Additionally, volunteer work is a great way to expand your professional network, which can also improve your chances of employment and the number of opportunities you have access to. If your personal goal is to become more employable, volunteering can definitely help you achieve it.

Volunteering also gives you a chance to develop your skills. This is because as a volunteer tutor you are able to continuously sharpen your academic and teaching skills and develop your self-confidence through teaching others. This can help you make the most out of your volunteering experience as you receive the direct benefit of improving your skills, and you also feel good about yourself because you helped someone else to learn in the process.

Know what you want
You should understand the reasons behind your decision to become a volunteer tutor or mentor. Questions you should consider include: What you want to get out of your experience, what are you willing to sacrifice to be a good tutor, are you able to meet the commitments of volunteering etc.

It is important to know why you are becoming a volunteer as having a purpose or a specific passion will help you to stick to your volunteering commitment in the long term. So asking yourself these questions is important as it can help you decide if being a volunteer tutor or mentor is something you really want to do.

Make good use of your time
If you ensure that you make good use of your time as a volunteer tutor or mentor, it will be easier for you to achieve your personal development goals. As previously mentioned, being a volunteer has many benefits, but in order to make the most out of your volunteering experience, it is important for you to use these benefits to help you achieve your personal goals.

For example, if your personal goal is to get a full-time job, then throughout your time as a volunteer tutor or mentor you should be measuring any improvements you make that would be relevant to the job you want. This is so that when you apply for the job, you are able to demonstrate the improvements you made. So to make the most of your time as a volunteer, it is important to always consider your personal goals and how you can use your time to achieve them.

Make the commitment
An important consideration for volunteering is understanding the commitment it takes. Your time is valuable and volunteering can be a significant commitment. So in order to make the most of your volunteering experience, it is important to make sure that you are able to make the commitment. This will make your experience more enjoyable, and if the tutoring or mentoring sessions are enjoyable, it will make your experience more beneficial.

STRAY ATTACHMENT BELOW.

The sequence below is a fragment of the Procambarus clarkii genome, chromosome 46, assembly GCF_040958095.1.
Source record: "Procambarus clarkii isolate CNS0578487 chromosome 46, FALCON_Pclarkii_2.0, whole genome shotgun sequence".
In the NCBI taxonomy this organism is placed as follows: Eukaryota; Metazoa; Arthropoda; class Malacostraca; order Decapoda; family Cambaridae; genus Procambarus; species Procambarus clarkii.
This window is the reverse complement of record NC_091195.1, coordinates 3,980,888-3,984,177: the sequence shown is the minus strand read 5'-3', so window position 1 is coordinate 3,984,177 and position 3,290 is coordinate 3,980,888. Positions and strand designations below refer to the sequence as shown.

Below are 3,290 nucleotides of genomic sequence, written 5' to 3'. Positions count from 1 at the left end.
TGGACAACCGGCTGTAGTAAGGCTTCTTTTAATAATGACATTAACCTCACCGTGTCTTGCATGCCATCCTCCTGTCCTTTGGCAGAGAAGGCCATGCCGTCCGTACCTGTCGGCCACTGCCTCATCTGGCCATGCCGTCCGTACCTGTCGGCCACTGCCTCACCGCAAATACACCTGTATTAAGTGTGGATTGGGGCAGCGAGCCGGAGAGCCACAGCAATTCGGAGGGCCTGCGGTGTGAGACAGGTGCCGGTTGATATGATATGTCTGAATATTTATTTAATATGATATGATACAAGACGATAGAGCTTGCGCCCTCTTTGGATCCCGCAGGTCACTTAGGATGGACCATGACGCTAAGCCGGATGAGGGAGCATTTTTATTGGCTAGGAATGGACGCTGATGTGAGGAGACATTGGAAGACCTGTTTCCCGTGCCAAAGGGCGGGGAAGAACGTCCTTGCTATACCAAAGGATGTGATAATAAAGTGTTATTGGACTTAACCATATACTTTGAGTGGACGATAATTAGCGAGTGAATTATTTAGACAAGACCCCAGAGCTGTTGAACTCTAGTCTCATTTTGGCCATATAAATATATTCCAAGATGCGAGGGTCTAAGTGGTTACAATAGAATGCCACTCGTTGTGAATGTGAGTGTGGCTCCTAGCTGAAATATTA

Showing up and always doing your best to assist the scholars will help them to feel more confident in your abilities and then their own abilities as a result. It will also help create a good reputation for you, which is important when you need references for new career opportunities. People notice hard workers and those who put in their best effort. So sticking to your volunteering commitment and maximising the time you spend is key in making the most of your volunteer experience.

Communicate and enjoy yourself!
It is important to understand what is expected of you as a tutor, and that GT Scholars knows what you expect of them. This comes down to maintaining good communication between you and GT Scholars. If you have questions or experience problems, do not be afraid to communicate this to the team so that they can help you. Understanding that you are always supported will make volunteering easier and more enjoyable.

Enjoying yourself is one of the most important factors in making the most of your volunteer tutor experience. This is why it is so important to engage in volunteer work that is in line with your passion, interests, and personal goals. This will make your whole experience very beneficial in the long run.

GT Scholars is a not-for-profit social enterprise and registered charity. We run after-school and weekend programmes that help young people achieve their academic and career aspirations. Our programmes include tutoring, mentoring and enrichment sessions for young people aged 11-18. Contact us if you would like to know more about any of our programmes and courses.

5 Quick and Easy Ways to Volunteer with Us

5 Quick and Easy Ways to Volunteer with Us

Volunteers What's new?

Volunteering with young people is a great way to give back to your community and to help those that require assistance in either their academic studies or personal wellbeing. At GT Scholars, we focus on helping young people to achieve their aspirations. We do this with assistance from selfless volunteers who sacrifice their time to help young people through tutoring and mentoring.

However, there are more ways that one can volunteer apart from tutoring and mentoring. Here are five quick and easy ways that you could make a difference with us.

Be a Volunteer Ambassador:
Are you a vibrant and outgoing person who would like to assist GT Scholars in reaching more people? Are you a graduate or professional with experience in public relations, marketing, business management or fundraising? Then you can volunteer as a GT Scholars Ambassador which involves being a liaison for us with your company or university.
You could help to bring in more volunteers, sponsorships, internships for young people, or even arrange to give the young people a career day experience at your workplace. Volunteer ambassadors are crucial in bridging the gap between GT Scholars and different areas of work and education, and they really help our organisation to grow and thrive.